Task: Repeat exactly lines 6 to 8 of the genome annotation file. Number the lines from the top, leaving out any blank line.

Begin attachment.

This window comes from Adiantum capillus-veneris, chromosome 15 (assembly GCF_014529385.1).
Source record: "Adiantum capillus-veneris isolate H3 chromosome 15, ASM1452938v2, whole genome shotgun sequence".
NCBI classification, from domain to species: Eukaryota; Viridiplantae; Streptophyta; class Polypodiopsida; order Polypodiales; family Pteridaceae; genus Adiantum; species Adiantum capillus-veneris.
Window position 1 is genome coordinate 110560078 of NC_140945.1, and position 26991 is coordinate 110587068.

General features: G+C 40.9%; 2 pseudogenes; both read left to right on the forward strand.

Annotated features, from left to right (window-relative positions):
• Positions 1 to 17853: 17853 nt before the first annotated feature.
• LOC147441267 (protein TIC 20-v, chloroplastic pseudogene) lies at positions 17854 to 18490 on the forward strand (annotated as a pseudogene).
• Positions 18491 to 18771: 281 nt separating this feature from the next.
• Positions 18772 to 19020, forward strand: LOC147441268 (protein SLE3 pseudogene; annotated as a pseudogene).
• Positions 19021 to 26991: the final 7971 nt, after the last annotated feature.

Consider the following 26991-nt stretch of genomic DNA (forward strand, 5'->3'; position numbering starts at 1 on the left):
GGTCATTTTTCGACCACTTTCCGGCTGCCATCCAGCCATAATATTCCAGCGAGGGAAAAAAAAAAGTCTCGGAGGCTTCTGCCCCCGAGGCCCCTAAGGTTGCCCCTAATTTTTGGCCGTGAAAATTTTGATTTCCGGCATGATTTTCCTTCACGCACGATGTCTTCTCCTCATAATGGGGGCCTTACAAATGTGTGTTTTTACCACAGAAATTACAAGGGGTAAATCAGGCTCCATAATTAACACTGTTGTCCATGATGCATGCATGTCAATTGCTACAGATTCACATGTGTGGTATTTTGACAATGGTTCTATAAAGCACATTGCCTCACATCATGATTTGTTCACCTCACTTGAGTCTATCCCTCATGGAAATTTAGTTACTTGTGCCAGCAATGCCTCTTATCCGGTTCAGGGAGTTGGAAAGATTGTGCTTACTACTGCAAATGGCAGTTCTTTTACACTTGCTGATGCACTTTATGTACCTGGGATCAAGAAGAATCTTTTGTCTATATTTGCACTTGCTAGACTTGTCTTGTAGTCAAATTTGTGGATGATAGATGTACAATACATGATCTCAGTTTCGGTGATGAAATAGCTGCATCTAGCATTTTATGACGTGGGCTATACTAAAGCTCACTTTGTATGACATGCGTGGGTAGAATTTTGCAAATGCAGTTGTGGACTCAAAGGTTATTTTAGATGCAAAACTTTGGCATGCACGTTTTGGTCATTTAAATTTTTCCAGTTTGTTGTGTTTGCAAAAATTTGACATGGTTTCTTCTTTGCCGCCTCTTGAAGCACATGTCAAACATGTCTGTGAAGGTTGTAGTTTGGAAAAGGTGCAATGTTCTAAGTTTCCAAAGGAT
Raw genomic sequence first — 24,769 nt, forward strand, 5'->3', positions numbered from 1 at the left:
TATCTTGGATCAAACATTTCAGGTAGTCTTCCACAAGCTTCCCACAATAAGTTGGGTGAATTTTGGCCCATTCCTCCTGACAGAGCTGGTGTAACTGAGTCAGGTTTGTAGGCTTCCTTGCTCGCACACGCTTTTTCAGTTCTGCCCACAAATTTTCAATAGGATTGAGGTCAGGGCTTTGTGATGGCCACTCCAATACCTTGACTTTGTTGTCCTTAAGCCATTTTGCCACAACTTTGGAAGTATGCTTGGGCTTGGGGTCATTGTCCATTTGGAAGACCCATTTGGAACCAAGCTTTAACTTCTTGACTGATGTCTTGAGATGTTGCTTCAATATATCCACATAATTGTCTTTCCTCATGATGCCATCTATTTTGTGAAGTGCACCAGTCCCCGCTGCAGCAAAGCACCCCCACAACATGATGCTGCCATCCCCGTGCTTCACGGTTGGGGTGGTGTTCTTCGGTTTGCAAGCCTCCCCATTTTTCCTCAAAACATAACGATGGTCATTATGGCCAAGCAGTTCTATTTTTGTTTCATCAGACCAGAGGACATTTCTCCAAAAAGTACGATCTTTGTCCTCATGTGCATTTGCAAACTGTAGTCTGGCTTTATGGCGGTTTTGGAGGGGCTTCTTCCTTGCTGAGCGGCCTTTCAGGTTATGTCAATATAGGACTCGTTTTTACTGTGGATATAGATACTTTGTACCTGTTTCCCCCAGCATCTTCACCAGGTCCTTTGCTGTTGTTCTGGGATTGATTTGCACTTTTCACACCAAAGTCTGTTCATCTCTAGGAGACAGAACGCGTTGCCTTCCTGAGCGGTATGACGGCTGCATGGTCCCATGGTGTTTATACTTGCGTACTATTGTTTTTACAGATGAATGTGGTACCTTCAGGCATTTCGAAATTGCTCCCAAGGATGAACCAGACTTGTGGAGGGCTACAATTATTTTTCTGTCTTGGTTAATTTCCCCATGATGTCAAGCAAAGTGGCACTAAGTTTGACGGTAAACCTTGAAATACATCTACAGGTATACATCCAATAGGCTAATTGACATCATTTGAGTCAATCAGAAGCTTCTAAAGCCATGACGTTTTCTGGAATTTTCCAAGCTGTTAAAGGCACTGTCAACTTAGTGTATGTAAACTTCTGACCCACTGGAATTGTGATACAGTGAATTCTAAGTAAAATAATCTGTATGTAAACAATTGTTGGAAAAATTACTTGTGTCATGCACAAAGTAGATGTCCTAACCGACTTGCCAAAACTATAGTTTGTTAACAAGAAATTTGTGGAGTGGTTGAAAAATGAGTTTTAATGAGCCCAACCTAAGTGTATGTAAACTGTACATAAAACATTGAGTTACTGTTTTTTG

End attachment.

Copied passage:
Annotated features, from left to right (window-relative positions):
• Positions 1 to 17853: 17853 nt before the first annotated feature.
• LOC147441267 (protein TIC 20-v, chloroplastic pseudogene) lies at positions 17854 to 18490 on the forward strand (annotated as a pseudogene).